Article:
FY 2022 budget bill lapses into law without governor’s signature

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Adelup (PNC file photo)

Substitute Bill No. 55-36 (COR), the fiscal year 2022 budget bill, has lapsed into law without Gov. Lou Leon Guerrero signing it.

In her transmittal letter to Speaker Therese Terlaje, the governor said that in passing Substitute Bill No. 55-36 (COR), now Public Law No. 36-54, the Legislature has satisfied its duty, but unfortunately, specific provisions of the bill are concerning, especially considering the island is still dealing with a global pandemic that has affected almost every aspect of the community, including the island’s financial state.

“However, taken as a whole, we will make this budget work as we have done with other budgets since taking office. Our proposed budget included revenue projections we believe are reasonable given our island’s present circumstances, accounting for reduced tourist arrivals and increased federal spending, both in military projects and aid designed to address the adverse effects of the COVID-19 pandemic,” Leon Guerrero said.

She welcomed the increased appropriations to certain agencies, including the Department of Revenue and Taxation, which acknowledges the agency’s criticality and its broad impact on government operations and services, including business and driver’s licensing, tax collection and refund processing, insurance, and banking regulations.

However, given the projected business privilege taxes, the governor said other agencies, many of which are also tasked with providing vital services during this difficult time, should have also been granted enhanced appropriations.

“Simply, the Legislature could have, and should have, done more. Modernizing government pay structures and paying workers their due compensation have been my Administration’s top priorities, which is why I previously directed the Department of Administration to update pay plans for nurses, educators, and law enforcement officers,” Leon Guerrero said.

In addition, the governor said the budget bill includes an amendment increasing the Fiscal Year 2021 Budget Act’s provision for tax refunds to reflect and lockbox an anticipated $20 million surplus rather than simply agree to her administration’s request to increase the provision.

The governor said the budget bill is premature at best and reckless at worst since initial internal projections regarding an anticipated surplus should not be acted upon until reported numbers clear the audit process, which will not be completed until May 2022, at the earliest. She said this surplus is merely a projection until that time, and the senators are “building important structures in the sand.”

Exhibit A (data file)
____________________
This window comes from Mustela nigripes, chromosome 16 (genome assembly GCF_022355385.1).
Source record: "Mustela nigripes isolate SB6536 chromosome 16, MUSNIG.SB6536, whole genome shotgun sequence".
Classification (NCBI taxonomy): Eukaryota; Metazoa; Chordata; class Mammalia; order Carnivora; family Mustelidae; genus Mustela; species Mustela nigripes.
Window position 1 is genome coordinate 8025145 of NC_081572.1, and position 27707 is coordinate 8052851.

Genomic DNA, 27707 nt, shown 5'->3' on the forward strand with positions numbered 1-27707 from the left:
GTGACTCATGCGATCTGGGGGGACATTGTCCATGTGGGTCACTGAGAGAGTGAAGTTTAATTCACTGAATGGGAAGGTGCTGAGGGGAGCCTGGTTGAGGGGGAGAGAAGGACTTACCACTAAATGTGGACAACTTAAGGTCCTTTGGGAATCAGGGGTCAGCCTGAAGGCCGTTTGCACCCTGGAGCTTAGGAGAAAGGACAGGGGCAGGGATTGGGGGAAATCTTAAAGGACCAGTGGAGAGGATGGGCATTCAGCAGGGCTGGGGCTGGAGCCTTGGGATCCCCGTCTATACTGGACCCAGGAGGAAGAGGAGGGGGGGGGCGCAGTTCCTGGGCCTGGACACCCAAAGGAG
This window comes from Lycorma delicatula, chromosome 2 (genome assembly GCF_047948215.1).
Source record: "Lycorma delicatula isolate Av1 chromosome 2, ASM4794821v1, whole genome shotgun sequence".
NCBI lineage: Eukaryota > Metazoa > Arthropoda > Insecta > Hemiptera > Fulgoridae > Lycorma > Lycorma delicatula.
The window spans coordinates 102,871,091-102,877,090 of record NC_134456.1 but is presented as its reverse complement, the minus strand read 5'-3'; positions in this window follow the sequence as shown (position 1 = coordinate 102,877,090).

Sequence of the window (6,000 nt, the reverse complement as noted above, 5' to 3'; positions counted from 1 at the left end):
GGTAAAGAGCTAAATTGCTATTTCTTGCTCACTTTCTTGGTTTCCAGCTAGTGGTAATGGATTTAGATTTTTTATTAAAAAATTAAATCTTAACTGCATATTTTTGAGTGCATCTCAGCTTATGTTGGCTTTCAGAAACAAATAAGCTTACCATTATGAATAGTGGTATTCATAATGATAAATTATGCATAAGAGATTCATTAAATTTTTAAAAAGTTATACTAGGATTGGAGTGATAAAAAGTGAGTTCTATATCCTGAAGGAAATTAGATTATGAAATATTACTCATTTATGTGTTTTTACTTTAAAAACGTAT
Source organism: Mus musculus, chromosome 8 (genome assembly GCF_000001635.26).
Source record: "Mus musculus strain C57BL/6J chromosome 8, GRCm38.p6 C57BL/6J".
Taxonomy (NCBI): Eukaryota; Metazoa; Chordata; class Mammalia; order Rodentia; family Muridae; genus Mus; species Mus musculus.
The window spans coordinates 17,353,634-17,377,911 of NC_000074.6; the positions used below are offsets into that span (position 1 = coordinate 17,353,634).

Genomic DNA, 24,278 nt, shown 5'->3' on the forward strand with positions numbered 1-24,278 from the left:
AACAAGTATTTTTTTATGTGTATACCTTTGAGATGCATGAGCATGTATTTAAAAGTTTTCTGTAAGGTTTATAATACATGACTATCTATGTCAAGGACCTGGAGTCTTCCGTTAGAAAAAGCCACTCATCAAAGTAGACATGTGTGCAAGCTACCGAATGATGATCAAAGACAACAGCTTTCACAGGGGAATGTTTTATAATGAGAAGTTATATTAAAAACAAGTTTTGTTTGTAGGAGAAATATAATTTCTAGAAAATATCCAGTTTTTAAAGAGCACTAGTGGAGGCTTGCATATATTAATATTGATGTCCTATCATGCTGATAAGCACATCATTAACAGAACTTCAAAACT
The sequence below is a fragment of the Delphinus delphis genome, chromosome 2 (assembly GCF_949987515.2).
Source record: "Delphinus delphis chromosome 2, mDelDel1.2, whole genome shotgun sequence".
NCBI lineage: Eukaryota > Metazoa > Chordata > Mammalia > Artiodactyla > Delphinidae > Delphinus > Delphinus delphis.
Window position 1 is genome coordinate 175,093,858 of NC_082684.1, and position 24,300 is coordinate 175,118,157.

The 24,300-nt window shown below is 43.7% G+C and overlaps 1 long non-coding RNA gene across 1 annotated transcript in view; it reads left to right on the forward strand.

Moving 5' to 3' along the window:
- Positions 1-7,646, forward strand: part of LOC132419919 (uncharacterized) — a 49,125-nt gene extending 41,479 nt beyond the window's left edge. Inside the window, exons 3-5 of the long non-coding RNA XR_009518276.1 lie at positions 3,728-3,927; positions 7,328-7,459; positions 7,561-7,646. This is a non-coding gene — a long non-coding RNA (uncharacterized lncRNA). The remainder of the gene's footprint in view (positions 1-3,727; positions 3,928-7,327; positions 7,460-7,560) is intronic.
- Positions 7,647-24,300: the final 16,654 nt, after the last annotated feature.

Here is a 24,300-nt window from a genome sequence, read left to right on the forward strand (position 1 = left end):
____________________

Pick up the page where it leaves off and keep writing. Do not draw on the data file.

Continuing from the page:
“While I understand the desire to earmark these potential funds for crowd-pleasing measures like paying tax refunds, doing so at this early juncture is simply irresponsible and likely unenforceable. The Legislature cannot appropriate this projected surplus as long as the General Fund reports an accumulated deficit. Moreover, this measure is unnecessary — my administration has paid out more tax refunds during the current fiscal year than other administrations have managed in decades,” Leon Guerrero said.

Finally, the governor said that in a bid to restrict her ability to redirect appropriations, the budget bill carries an amendment limiting her transfer authority from the customary fifteen percent (15%) to a “paltry” five percent (5%).

“The purpose behind this drastic action is unclear. Since I have taken office, I have implemented strict fiscal discipline that led to stabilization of our finances, retiring the deficit by more than ninety-eight percent (98%). The Legislature’s attempts to limit my transfer authority during a global pandemic are short-sighted and rash,” Leon Guerrero said.

However, despite her stated objections, the governor said her administration is committed to work with Substitute Bill No. 55-36 (COR) for the upcoming fiscal year.

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